6. Should use a metric(s) to define the core microbiome? Relative abundance (> a specific cut-off, e.g. 80%), spatial and temporal frequency (found in most samples or all samples), or simply presence/absence.

  7. Large microbiome picture: Community similarity analysis: gain and loss of taxonomic/functional core microbiome across different hosts through time. At what level the microbiome is shared in a given specific group (i.e. at the tips of the host phylogeny; species vs. higher taxonomic ranks). In addition, network analysis across different groups to characterize a particular habitat/system.

  8. What are some of the pros and cons associated to the concepts of microbiome and core microbiome?

1B: How to characterize the core microbiome?

Groups 3 and 4

  1. How to characterize the core microbiome? In addition to the considerations on how we define the core microbiome, spatio-temporal variation is a key aspect when characterizing the core microbiome. The spatial component might give us an idea of “how common/spread ” such microbial taxa and associations are in a particular host/habitat, whereas the temporal component might inform us on how stable/frequent these associations are.

  2. Long-term studies are crucial to identify community patterns and also to detect drastic shifts.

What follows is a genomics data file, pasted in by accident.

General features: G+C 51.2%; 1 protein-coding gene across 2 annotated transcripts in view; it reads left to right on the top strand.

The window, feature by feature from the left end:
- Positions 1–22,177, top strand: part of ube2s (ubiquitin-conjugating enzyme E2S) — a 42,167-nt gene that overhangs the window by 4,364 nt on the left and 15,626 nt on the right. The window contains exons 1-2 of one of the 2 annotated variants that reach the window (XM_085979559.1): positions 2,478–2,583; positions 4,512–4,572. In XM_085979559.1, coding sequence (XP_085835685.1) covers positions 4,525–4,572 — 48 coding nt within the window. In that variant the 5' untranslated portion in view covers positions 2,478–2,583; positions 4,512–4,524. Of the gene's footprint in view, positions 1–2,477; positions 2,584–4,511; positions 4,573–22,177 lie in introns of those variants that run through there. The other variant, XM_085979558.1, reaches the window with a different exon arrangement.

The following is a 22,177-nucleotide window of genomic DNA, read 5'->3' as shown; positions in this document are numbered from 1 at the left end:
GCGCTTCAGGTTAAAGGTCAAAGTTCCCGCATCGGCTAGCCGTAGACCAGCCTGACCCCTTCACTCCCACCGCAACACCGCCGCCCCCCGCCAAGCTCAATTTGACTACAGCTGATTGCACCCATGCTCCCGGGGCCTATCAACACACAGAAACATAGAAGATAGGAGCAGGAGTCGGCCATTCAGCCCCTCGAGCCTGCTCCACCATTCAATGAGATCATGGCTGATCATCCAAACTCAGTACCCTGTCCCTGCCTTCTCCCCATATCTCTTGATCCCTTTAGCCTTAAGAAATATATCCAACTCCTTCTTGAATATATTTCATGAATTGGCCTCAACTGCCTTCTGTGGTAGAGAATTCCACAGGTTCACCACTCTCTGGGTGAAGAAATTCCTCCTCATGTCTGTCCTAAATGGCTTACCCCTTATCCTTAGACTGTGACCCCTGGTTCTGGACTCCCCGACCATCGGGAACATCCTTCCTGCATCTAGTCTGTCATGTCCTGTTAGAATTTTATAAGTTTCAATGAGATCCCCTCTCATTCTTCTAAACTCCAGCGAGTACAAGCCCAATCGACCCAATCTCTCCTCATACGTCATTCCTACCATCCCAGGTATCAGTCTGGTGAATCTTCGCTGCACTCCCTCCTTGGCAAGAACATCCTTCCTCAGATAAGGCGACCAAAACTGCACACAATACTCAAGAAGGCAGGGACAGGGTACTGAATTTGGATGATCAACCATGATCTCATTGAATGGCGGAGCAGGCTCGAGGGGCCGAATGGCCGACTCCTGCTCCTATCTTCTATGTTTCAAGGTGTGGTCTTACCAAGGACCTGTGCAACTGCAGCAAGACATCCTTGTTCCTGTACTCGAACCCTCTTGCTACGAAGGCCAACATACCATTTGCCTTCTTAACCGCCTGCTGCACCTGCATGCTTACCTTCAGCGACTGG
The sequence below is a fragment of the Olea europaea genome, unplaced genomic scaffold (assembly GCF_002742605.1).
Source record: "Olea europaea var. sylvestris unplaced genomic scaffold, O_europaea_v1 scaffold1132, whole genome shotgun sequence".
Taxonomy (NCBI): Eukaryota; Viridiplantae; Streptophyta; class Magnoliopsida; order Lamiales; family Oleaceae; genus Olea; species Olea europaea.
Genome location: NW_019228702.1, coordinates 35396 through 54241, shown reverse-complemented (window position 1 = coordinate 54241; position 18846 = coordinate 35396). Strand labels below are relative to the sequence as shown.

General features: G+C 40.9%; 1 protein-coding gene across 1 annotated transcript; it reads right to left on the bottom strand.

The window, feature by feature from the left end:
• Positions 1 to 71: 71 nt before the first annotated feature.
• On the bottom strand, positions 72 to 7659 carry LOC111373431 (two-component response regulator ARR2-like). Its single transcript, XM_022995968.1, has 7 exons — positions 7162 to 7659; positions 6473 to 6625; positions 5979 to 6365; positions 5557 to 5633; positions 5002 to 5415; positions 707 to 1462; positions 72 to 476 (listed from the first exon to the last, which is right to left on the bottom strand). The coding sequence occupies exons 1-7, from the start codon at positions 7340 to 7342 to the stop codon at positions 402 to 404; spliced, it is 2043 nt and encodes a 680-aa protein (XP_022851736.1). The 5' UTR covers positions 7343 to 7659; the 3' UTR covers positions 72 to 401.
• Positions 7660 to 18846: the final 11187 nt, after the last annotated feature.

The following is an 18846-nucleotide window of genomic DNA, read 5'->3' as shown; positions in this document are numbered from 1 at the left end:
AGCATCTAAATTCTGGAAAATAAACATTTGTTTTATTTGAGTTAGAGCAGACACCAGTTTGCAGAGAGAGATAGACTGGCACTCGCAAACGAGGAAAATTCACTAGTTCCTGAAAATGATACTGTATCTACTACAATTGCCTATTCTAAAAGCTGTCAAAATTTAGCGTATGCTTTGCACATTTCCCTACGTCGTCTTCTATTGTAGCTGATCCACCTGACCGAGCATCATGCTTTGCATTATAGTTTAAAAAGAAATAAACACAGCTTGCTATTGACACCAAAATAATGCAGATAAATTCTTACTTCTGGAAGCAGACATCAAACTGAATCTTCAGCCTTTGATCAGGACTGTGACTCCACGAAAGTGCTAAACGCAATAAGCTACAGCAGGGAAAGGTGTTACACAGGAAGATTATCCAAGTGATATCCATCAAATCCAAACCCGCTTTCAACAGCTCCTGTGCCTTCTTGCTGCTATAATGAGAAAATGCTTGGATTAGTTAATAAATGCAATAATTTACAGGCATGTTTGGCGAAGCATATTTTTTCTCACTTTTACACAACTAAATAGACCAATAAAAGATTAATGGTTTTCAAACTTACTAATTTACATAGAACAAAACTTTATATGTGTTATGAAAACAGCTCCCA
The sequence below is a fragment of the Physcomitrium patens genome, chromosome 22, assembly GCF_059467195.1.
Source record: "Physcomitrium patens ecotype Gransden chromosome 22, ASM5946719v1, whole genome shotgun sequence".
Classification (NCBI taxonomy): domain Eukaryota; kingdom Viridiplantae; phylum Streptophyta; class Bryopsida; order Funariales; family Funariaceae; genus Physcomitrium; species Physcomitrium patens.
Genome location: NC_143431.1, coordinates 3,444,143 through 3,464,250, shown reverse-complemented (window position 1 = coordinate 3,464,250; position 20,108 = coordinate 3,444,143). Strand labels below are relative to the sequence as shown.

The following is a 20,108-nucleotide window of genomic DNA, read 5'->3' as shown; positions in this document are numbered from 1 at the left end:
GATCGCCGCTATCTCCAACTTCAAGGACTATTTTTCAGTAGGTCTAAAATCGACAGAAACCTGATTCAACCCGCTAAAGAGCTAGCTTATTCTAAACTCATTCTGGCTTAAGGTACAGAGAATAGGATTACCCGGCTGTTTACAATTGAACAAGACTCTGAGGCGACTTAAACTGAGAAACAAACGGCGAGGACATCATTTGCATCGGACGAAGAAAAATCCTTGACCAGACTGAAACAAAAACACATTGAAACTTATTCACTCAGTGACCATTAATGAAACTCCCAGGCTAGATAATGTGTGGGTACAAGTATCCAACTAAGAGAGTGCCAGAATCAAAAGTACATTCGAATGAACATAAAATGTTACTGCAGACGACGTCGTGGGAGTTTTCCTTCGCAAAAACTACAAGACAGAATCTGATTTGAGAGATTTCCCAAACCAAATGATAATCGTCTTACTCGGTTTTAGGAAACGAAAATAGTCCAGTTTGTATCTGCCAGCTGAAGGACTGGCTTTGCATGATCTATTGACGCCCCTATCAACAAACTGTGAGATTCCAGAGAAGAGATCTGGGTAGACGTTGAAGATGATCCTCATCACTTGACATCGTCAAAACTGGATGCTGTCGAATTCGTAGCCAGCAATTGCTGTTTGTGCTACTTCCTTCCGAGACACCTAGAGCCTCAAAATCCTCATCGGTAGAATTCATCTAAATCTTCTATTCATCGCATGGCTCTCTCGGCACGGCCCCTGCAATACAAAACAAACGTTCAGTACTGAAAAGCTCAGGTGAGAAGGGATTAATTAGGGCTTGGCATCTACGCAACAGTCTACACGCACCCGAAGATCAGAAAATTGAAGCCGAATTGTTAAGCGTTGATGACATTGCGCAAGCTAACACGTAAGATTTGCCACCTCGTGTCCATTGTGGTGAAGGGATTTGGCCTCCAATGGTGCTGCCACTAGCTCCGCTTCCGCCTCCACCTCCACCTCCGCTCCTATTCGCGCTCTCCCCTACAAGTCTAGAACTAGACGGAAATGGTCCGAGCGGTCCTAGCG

3. Baseline studies for different habitats/hosts and archiving material for future analyses can also advance our understanding. In addition, these baseline studies might direct us to more specific questions/goals.

  4. Taxonomic scale of both host and microbial taxa should be considered, potentially tested using different resolution levels. What taxonomic resolution should we be considering when characterizing microbiomes?

  5. Organism and ecosystem health should be evaluated, particularly the links between microbiome and their function

  6. Stability and variability (both in space and time) of the microbiome should be explored

  7. Mapping the landscape of the host/ecosystem (e.g. strata, body regions, organism geography/distribution), life stage, life history and other important aspects of the system. This would allow us to fully/properly characterize the microbiome. Additionally, a comparison between whole/integrated vs. partitioned microbiomes or microbiome/tissue specificity can be determined.

  8. How important is to characterize the background environmental (i.e. sediment, water, etc.) to understand the core microbiome of an organism? How do they acquire/select their microbiome?